It was hot and I was nervous. I was walking into my freshman level 2D Design class at 6:30 pm in mid August, 1990. I knew exactly no one taking this class with me. I had no idea how to find the basement of some on campus apartment building where this class was supposed to be located due to construction on the art building. I had no idea who or what the teacher was going to be. The thin printed schedule sheet simply said “Martyka”.
I found the stairwell and entered the dark, pipe laden basement and among the desks strewn about the open area I saw one other human. He was a middle aged man, neat and prepared with lots of supplies. I assumed this was “Martyka”. Boy was I wrong. I spoke and quickly realized this was not the teacher. He was Bill or Billy for now. Within a week he became “Billy Goat”, as Mr. Martyka was fond of assigning more appropriate names to some students. The room filled with other people that were more my age and then he appeared. It was as if fear and dread were personified. His face was angular, almost dangerous. The rest of him was hidden under baggy jeans and a long sleeve plaid shirt with the sleeves rolled up. His wrists, hands and fingers had the look of machines. His eyes patrolled the room and he sized us up quickly before opening his mouth and completely terrifying us just as any good professor will do on the first day of class.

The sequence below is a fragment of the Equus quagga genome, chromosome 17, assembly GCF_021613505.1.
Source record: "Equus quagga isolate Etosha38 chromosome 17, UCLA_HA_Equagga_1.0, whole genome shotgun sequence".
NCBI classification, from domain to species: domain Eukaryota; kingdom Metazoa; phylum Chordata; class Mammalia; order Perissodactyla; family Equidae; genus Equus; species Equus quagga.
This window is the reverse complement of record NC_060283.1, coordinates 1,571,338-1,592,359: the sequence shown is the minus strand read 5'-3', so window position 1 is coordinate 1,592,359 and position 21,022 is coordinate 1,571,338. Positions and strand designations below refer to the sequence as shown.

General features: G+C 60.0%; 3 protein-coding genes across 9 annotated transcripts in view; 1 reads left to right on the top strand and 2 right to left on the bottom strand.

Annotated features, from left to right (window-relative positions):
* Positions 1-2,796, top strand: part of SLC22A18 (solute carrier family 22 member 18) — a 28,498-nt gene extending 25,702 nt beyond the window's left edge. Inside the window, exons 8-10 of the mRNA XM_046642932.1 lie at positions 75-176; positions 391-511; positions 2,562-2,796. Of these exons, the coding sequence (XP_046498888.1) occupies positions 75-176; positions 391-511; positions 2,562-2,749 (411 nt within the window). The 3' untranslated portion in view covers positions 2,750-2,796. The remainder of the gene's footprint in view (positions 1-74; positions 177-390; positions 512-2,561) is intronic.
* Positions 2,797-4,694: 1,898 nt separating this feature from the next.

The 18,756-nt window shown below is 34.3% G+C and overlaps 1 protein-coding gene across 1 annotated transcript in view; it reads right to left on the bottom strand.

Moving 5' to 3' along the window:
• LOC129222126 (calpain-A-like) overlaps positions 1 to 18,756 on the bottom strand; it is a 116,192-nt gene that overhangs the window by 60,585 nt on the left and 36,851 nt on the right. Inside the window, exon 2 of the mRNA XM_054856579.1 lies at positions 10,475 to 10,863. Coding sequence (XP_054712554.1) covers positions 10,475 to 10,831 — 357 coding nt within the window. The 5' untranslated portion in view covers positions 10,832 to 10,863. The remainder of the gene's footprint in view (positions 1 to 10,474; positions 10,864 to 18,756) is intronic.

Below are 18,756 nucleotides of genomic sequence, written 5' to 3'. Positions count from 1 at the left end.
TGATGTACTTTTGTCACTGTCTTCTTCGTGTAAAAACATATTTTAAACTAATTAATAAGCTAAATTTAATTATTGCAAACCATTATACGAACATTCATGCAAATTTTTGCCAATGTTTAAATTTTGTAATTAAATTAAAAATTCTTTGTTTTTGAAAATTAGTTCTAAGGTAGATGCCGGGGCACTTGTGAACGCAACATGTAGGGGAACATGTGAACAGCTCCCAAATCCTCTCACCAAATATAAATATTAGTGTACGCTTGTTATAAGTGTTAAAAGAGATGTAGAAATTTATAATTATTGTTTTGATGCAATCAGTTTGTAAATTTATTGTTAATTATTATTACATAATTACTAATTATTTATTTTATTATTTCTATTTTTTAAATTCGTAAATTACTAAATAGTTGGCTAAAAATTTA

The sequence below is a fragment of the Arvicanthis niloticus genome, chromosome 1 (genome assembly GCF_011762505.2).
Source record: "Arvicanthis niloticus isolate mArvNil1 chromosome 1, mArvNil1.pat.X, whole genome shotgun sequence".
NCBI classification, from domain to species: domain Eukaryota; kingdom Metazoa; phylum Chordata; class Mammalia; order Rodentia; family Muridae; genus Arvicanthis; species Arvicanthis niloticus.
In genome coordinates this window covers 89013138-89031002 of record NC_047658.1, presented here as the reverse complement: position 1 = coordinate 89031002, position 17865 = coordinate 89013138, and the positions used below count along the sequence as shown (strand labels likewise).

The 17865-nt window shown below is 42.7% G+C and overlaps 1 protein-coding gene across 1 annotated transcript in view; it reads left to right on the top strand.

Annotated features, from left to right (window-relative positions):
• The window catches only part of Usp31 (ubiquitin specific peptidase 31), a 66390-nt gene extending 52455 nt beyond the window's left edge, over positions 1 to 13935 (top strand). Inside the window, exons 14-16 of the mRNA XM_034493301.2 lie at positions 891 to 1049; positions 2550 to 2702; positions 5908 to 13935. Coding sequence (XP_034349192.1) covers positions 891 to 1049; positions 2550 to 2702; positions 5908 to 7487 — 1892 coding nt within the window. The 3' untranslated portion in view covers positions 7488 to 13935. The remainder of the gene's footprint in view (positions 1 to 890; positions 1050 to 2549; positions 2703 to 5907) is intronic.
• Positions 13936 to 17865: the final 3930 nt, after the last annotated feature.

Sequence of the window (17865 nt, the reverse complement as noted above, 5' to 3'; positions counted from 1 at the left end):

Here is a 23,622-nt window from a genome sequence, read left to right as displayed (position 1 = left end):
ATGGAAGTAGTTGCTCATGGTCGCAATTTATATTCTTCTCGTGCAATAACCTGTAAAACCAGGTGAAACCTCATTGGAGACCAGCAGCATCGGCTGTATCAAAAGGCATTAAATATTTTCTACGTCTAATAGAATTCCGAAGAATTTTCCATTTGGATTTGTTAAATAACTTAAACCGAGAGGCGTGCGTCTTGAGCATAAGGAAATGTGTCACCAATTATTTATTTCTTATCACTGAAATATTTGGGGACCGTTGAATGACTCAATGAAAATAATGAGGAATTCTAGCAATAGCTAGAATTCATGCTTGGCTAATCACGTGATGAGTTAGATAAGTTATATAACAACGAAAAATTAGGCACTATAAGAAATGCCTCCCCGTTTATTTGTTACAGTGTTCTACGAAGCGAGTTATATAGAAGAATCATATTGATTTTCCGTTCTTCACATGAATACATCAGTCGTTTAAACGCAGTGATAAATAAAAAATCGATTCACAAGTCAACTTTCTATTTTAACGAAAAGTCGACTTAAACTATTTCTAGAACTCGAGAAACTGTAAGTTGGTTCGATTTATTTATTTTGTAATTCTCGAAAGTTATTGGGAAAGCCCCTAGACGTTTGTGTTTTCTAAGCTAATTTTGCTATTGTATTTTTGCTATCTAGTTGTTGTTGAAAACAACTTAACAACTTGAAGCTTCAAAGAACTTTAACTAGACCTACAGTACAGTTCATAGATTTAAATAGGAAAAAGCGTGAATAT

That moment we were stricken. His eyes scanned and penetrated us. I’m certain he could see through skin, walls, and steel. During the excruciating 3 hour studio class, you could feel his eyes when they fell on you. They easily found their way into the deepest, darkest boxes and files in your brain. They carefully flipped through each of your insecurities and secrets and gathered the intel Mr. Martyka needed to effectively challenge you for the rest of your life. This razor sharp teaching mechanism was the thing that made you hate him and love him at the same time. You wanted to be invisible to him and to fly under his radar but at the same moment you wanted so badly to impress him and garner his artistic respect. It was a terrible and wonderful thing to be his student.
Some students fled from the challenge. When they did, he let them go. Pursuing was not his game. But if you stiffened your spine and engaged with him, Mr. Martyka would meet you where you were and he would dig his spurs into you until you became great.
Critiques were brutal. That first semester we had about 15 students in class and on critique night we would pin our compositions to the wall. After each one had been properly flogged, he would do one last thing before dismissing. He would carefully assess each work and he would take each one down from the wall and then put them all back up in order from most effective to least effective. It was complete and total agony. Yet, it was that moment in each critique that I so looked forward to. I wanted to be first. I worked my butt off because I hoped to one day be the best. I hid it well but Mr. Martyka knew. He always knew. My compositions were in the bottom half of that lineup for most of the semester. The second to last project that semester my design was second place. The last project, mine was first. I had done it. I had pleased the master.